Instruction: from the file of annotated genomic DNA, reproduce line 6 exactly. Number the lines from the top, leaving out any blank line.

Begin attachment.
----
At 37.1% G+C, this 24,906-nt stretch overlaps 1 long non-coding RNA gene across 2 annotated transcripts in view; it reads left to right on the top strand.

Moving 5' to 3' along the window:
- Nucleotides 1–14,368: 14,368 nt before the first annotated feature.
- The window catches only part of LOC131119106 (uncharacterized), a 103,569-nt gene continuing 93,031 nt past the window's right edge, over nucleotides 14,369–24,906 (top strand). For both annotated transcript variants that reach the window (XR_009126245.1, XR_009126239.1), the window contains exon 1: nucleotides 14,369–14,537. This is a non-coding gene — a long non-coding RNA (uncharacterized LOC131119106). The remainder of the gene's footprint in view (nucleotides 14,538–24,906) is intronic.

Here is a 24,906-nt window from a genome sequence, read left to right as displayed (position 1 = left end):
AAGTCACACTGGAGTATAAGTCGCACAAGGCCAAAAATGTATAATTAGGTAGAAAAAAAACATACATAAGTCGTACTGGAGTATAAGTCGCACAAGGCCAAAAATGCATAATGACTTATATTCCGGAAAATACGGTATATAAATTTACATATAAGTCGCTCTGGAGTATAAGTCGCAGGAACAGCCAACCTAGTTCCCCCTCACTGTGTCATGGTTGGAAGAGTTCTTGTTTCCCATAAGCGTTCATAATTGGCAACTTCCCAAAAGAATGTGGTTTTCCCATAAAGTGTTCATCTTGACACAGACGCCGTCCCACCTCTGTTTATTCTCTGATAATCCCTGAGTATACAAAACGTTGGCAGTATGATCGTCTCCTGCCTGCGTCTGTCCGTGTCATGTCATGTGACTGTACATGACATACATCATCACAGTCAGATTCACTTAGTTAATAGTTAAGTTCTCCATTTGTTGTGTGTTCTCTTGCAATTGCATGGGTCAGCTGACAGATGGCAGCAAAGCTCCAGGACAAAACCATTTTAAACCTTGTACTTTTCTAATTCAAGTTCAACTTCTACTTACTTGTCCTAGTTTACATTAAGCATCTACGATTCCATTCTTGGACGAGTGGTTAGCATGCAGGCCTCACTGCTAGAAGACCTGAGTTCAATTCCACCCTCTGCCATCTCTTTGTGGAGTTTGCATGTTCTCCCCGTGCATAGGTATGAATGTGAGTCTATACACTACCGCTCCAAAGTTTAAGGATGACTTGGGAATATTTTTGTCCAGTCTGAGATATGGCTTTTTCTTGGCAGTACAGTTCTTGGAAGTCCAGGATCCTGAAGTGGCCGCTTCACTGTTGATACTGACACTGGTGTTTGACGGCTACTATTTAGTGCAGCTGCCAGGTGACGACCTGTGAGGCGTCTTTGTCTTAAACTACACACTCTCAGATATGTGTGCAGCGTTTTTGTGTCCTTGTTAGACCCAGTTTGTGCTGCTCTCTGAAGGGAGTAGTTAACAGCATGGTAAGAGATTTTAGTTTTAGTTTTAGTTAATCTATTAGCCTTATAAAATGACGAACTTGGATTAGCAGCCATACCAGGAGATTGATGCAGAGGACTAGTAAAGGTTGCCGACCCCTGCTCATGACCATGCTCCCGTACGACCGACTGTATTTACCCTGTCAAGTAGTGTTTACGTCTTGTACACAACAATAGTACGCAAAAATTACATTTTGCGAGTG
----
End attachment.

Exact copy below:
AAGTCACACTGGAGTATAAGTCGCACAAGGCCAAAAATGTATAATTAGGTAGAAAAAAAACATACATAAGTCGTACTGGAGTATAAGTCGCACAAGGCCAAAAATGCATAATGACTTATATTCCGGAAAATACGGTATATAAATTTACATATAAGTCGCTCTGGAGTATAAGTCGCAGGAACAGCCAACCTAGTTCCCCCTCACTGTGTCATGGTTGGAAGAGTTCTTGTTTCCCATAAGCGTTCATAATTGGCAACTTCCCAAAAGAATGTGGTTTTCCCATAAAGTGTTCATCTTGACACAGACGCCGTCCCACCTCTGTTTATTCTCTGATAATCCCTGAGTATACAAAACGTTGGCAGTATGATCGTCTCCTGCCTGCGTCTGTCCGTGTCATGTCATGTGACTGTACATGACATACATCATCACAGTCAGATTCACTTAGTTAATAGTTAAGTTCTCCATTTGTTGTGTGTTCTCTTGCAATTGCATGGGTCAGCTGACAGATGGCAGCAAAGCTCCAGGACAAAACCATTTTAAACCTTGTACTTTTCTAATTCAAGTTCAACTTCTACTTACTTGTCCTAGTTTACATTAAGCATCTACGATTCCATTCTTGGACGAGTGGTTAGCATGCAGGCCTCACTGCTAGAAGACCTGAGTTCAATTCCACCCTCTGCCATCTCTTTGTGGAGTTTGCATGTTCTCCCCGTGCATAGGTATGAATGTGAGTCTATACACTACCGCTCCAAAGTTTAAGGATGACTTGGGAATATTTTTGTCCAGTCTGAGATATGGCTTTTTCTTGGCAGTACAGTTCTTGGAAGTCCAGGATCCTGAAGTGGCCGCTTCACTGTTGATACTGACACTGGTGTTTGACGGCTACTATTTAGTGCAGCTGCCAGGTGACGACCTGTGAGGCGTCTTTGTCTTAAACTACACACTCTCAGATATGTGTGCAGCGTTTTTGTGTCCTTGTTAGACCCAGTTTGTGCTGCTCTCTGAAGGGAGTAGTTAACAGCATGGTAAGAGATTTTAGTTTTAGTTTTAGTTAATCTATTAGCCTTATAAAATGACGAACTTGGATTAGCAGCCATACCAGGAGATTGATGCAGAGGACTAGTAAAGGTTGCCGACCCCTGCTCATGACCATGCTCCCGTACGACCGACTGTATTTACCCTGTCAAGTAGTGTTTACGTCTTGTACACAACAATAGTACGCAAAAATTACATTTTGCGAGTG